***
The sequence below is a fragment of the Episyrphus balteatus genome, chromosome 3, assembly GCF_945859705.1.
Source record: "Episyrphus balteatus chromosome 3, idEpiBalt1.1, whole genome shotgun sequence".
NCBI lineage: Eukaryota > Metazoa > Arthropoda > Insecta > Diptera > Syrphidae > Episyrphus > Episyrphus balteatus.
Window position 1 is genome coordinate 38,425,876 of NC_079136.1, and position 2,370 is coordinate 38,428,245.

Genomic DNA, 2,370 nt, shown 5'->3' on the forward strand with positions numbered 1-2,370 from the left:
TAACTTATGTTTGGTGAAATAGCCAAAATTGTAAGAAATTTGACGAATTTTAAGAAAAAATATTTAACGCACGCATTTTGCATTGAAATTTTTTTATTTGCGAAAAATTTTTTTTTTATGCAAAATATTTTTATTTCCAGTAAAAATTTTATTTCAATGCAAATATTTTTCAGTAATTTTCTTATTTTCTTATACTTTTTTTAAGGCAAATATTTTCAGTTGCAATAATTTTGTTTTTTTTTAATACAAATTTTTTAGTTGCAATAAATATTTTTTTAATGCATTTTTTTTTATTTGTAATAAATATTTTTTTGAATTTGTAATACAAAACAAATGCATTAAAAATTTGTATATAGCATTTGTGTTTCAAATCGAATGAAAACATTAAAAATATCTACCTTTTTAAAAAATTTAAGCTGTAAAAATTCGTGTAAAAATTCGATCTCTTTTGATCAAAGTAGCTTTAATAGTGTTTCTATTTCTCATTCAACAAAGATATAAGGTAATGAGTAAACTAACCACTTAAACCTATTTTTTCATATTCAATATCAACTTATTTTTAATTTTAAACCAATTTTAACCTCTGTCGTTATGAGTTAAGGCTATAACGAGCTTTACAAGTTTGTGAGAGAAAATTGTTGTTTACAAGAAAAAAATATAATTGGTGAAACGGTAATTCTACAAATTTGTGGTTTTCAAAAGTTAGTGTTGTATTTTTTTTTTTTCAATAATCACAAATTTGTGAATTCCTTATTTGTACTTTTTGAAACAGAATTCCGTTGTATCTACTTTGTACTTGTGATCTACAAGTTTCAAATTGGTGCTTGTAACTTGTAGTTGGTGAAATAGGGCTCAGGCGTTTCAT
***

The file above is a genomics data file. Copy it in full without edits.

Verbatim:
The sequence below is a fragment of the Episyrphus balteatus genome, chromosome 3, assembly GCF_945859705.1.
Source record: "Episyrphus balteatus chromosome 3, idEpiBalt1.1, whole genome shotgun sequence".
NCBI lineage: Eukaryota > Metazoa > Arthropoda > Insecta > Diptera > Syrphidae > Episyrphus > Episyrphus balteatus.
Window position 1 is genome coordinate 38,425,876 of NC_079136.1, and position 2,370 is coordinate 38,428,245.

Genomic DNA, 2,370 nt, shown 5'->3' on the forward strand with positions numbered 1-2,370 from the left:
TAACTTATGTTTGGTGAAATAGCCAAAATTGTAAGAAATTTGACGAATTTTAAGAAAAAATATTTAACGCACGCATTTTGCATTGAAATTTTTTTATTTGCGAAAAATTTTTTTTTTATGCAAAATATTTTTATTTCCAGTAAAAATTTTATTTCAATGCAAATATTTTTCAGTAATTTTCTTATTTTCTTATACTTTTTTTAAGGCAAATATTTTCAGTTGCAATAATTTTGTTTTTTTTTAATACAAATTTTTTAGTTGCAATAAATATTTTTTTAATGCATTTTTTTTTATTTGTAATAAATATTTTTTTGAATTTGTAATACAAAACAAATGCATTAAAAATTTGTATATAGCATTTGTGTTTCAAATCGAATGAAAACATTAAAAATATCTACCTTTTTAAAAAATTTAAGCTGTAAAAATTCGTGTAAAAATTCGATCTCTTTTGATCAAAGTAGCTTTAATAGTGTTTCTATTTCTCATTCAACAAAGATATAAGGTAATGAGTAAACTAACCACTTAAACCTATTTTTTCATATTCAATATCAACTTATTTTTAATTTTAAACCAATTTTAACCTCTGTCGTTATGAGTTAAGGCTATAACGAGCTTTACAAGTTTGTGAGAGAAAATTGTTGTTTACAAGAAAAAAATATAATTGGTGAAACGGTAATTCTACAAATTTGTGGTTTTCAAAAGTTAGTGTTGTATTTTTTTTTTTTCAATAATCACAAATTTGTGAATTCCTTATTTGTACTTTTTGAAACAGAATTCCGTTGTATCTACTTTGTACTTGTGATCTACAAGTTTCAAATTGGTGCTTGTAACTTGTAGTTGGTGAAATAGGGCTCAGGCGTTTCAT